Take the 2-minute tour ×
Stack Overflow is a question and answer site for professional and enthusiast programmers. It's 100% free, no registration required.

In the array

int a[][5] = {{1},{1,2}};

what is "the" size of its second dimension and what value will



Does it even make sense to speak about the size or does it differ from "row" to "row"?

Is this considered bad practice?

share|improve this question
That's not valid C++. All but the slowest dimension must be specified explicitly. –  Kerrek SB Feb 28 '12 at 20:21
@ Kerrek SB Thanks for the pointer –  user695652 Feb 28 '12 at 20:26
If you fix all extents, then you're allowed to write the initializer as a flat list. But I don't think you can do that if you leave the inner dimension blank. –  Kerrek SB Feb 28 '12 at 20:33

3 Answers 3

up vote 1 down vote accepted

In your code

int a[][5] = {{1},{1,2}};

the size of the first dimension is 2 (because there are two elements inside the outer {}), and the size of the second dimension is 5. Unmentioned elements in the initialiser are initialised to zero. So, your code is equivalent to:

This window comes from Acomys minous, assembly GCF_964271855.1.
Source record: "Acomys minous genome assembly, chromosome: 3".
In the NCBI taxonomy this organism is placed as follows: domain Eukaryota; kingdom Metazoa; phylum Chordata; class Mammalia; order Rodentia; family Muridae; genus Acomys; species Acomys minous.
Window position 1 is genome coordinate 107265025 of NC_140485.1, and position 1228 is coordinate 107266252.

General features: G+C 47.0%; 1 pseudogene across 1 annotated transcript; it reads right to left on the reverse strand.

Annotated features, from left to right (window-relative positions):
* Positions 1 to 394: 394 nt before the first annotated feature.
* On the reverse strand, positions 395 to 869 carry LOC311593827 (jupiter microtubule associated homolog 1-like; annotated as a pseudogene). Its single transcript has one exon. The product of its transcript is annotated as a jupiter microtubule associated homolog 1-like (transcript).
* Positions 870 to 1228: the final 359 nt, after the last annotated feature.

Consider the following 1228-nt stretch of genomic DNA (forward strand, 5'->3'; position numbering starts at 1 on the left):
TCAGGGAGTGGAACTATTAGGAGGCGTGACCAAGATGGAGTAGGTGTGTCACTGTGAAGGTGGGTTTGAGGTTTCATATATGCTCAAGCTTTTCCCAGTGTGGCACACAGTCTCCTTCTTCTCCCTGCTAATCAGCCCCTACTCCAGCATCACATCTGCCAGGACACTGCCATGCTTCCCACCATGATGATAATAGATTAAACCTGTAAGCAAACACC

int a[][5] = {{1,0,0,0,0},{1,2,0,0,0}};
share|improve this answer

This is invalid. It won't even compile:

test.cc:1:9: error: declaration of ‘a’ as multidimensional array must have bounds for all dimensions except the first
share|improve this answer

When you are using the curly bracket initialization notation with arrays, you must specify all the elements for all the dimensions your array is gonna have, so that piece of code would just give you a compile-time error.

If you want to have an array of containers of different size, consider using an array of vectors, or even a vector of vectors. To use them, just do an #include <vector> and you're done.

share|improve this answer

Your Answer


By posting your answer, you agree to the privacy policy and terms of service.

Not the answer you're looking for? Browse other questions tagged or ask your own question.